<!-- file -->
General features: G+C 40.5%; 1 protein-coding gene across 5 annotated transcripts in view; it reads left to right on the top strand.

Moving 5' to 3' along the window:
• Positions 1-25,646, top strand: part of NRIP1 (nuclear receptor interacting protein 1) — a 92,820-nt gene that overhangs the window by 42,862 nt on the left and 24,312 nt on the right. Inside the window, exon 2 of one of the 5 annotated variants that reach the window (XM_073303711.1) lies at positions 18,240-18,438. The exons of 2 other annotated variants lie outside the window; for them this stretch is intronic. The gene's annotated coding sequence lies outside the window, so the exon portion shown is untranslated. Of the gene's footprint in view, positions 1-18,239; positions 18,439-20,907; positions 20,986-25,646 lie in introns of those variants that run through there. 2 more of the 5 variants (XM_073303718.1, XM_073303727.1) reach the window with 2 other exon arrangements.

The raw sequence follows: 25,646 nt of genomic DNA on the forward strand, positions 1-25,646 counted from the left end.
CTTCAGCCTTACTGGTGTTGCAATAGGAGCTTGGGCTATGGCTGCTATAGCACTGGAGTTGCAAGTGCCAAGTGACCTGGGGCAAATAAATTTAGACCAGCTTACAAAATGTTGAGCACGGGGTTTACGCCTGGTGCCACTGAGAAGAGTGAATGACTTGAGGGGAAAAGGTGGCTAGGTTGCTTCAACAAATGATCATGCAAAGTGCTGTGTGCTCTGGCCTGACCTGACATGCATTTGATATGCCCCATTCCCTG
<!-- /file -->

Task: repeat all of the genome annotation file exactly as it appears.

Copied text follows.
General features: G+C 40.5%; 1 protein-coding gene across 5 annotated transcripts in view; it reads left to right on the top strand.

Moving 5' to 3' along the window:
• Positions 1-25,646, top strand: part of NRIP1 (nuclear receptor interacting protein 1) — a 92,820-nt gene that overhangs the window by 42,862 nt on the left and 24,312 nt on the right. Inside the window, exon 2 of one of the 5 annotated variants that reach the window (XM_073303711.1) lies at positions 18,240-18,438. The exons of 2 other annotated variants lie outside the window; for them this stretch is intronic. The gene's annotated coding sequence lies outside the window, so the exon portion shown is untranslated. Of the gene's footprint in view, positions 1-18,239; positions 18,439-20,907; positions 20,986-25,646 lie in introns of those variants that run through there. 2 more of the 5 variants (XM_073303718.1, XM_073303727.1) reach the window with 2 other exon arrangements.

The raw sequence follows: 25,646 nt of genomic DNA on the forward strand, positions 1-25,646 counted from the left end.
CTTCAGCCTTACTGGTGTTGCAATAGGAGCTTGGGCTATGGCTGCTATAGCACTGGAGTTGCAAGTGCCAAGTGACCTGGGGCAAATAAATTTAGACCAGCTTACAAAATGTTGAGCACGGGGTTTACGCCTGGTGCCACTGAGAAGAGTGAATGACTTGAGGGGAAAAGGTGGCTAGGTTGCTTCAACAAATGATCATGCAAAGTGCTGTGTGCTCTGGCCTGACCTGACATGCATTTGATATGCCCCATTCCCTG